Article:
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Re: [ontolog-forum] Types of Formal (logical) Definitions in ontology

To: "[ontolog-forum]" <ontolog-forum@xxxxxxxxxxxxxxxx>
From: rrovetto@xxxxxxxxxxx
Date: Wed, 25 Jun 2014 09:32:34 -0400
Message-id: <CADM4J9wZKqPGqceX2uYnQ1DaW0di=S04nNfQ_oziZ_xB3+KAqg@xxxxxxxxxxxxxx>
To clarify then, I did not mean artificial languages or "method[s] of reasoning humans invent". I did not mean artificial reasoning. I meant how the mind naturally reasons.
The psychology literature (psych of reasoning I think) and elsewhere if memory serves me, demonstrates (as does our familiarity with daily interactions and inner life) that human beings do not naturally reason according to deduction (or syllgostic logic). Deduction and syllogisms leave no room for creativity which is essential. A set of premises and what follows from that. Nothing outside the box. So my question was why then use it? Why not create an artificial language that more closely approaches the truth? Even if you don't agree that our minds don't naturally employ deduction, the question "What are non-fol/non-deduction/non-syllogistic logics for ontology?" is still valid

But if syllogistic is used for onto's "full stop" as you said, that's troubling because of the disparity and potential issues wrt ethics and psychology.
Besides wouldn't this mean that in order to get certain answers (that beyond what deduciton or syllogisms can yeild) work-arounds, additions or corrections are needed?

If "We create ontological models of some sets of concerns, precisely because we have tools that implement syllogistic inference reliably" [bold added], then what about creating tools that implement a more realistic and expressive (closer to how our minds work) reasoning/logic?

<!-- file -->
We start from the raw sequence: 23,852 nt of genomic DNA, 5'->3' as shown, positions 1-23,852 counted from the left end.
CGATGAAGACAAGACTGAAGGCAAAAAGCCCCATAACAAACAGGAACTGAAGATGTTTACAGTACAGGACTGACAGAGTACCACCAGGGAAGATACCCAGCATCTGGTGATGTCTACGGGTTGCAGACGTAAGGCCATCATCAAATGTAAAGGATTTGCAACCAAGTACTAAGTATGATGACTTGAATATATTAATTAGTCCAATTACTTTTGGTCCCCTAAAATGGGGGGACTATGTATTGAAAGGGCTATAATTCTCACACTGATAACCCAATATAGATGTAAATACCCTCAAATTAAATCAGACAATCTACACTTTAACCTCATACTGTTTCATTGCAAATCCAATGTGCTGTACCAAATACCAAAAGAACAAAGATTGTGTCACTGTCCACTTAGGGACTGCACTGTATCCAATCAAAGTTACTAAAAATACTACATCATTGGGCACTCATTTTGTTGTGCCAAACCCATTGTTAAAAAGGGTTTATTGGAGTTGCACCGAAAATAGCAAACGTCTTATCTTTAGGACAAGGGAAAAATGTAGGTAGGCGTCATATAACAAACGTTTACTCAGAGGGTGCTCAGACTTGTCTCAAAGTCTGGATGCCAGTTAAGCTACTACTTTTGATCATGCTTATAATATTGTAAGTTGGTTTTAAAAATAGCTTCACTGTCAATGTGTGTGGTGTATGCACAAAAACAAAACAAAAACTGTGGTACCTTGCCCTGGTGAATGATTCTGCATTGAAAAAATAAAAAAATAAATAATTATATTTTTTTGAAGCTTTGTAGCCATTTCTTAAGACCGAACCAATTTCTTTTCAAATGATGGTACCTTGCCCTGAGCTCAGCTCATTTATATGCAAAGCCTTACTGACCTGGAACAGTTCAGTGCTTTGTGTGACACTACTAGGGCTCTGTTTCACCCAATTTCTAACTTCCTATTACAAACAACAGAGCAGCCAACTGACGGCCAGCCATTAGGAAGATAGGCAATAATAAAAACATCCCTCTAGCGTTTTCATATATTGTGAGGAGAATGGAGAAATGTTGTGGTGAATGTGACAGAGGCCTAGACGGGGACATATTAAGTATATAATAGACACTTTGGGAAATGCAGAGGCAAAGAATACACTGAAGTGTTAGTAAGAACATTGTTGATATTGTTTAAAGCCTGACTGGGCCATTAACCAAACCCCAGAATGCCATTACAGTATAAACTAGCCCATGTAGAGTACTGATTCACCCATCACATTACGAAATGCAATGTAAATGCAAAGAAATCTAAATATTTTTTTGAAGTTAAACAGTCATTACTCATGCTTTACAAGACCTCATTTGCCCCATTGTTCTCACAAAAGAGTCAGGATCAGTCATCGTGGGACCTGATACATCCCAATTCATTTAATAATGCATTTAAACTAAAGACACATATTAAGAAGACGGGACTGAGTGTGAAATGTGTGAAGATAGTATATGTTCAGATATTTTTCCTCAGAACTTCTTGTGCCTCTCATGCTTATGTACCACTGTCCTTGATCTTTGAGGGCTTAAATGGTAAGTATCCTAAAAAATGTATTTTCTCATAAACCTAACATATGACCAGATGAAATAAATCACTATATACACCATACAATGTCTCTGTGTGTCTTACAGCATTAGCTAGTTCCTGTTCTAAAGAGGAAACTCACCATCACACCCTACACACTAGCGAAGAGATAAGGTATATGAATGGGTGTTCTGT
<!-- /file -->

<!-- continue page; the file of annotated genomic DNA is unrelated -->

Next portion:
So the other question was, what are such alternative non-deductive/non-syllogism logics that can be used for ontologies?

On Tue, Jun 24, 2014 at 5:37 PM, John F Sowa <sowa@xxxxxxxxxxx> wrote:

I'm glad that we agree on something:

> I have a problem with: “syllogistic logic is not how the mind reasons”.
> It is rather only one of several reasoning mechanisms used by human
> minds.  We also use induction, analogy, statistical reasoning, and a
> number of exotic mathematical methods.

Every method of reasoning that humans invented is supported by the
human mind.  We don't know how to design a computer that can reason
by all the methods humans do.  But any human who designs a digital
computer or a program that runs on it knows how to reason by the
same method as the computer.

> It takes many ingredients to make the soup of human consciousness;
>  we are just growing the leeks.

I certainly agree with the first line.  But I'm not sure about
the leeks.


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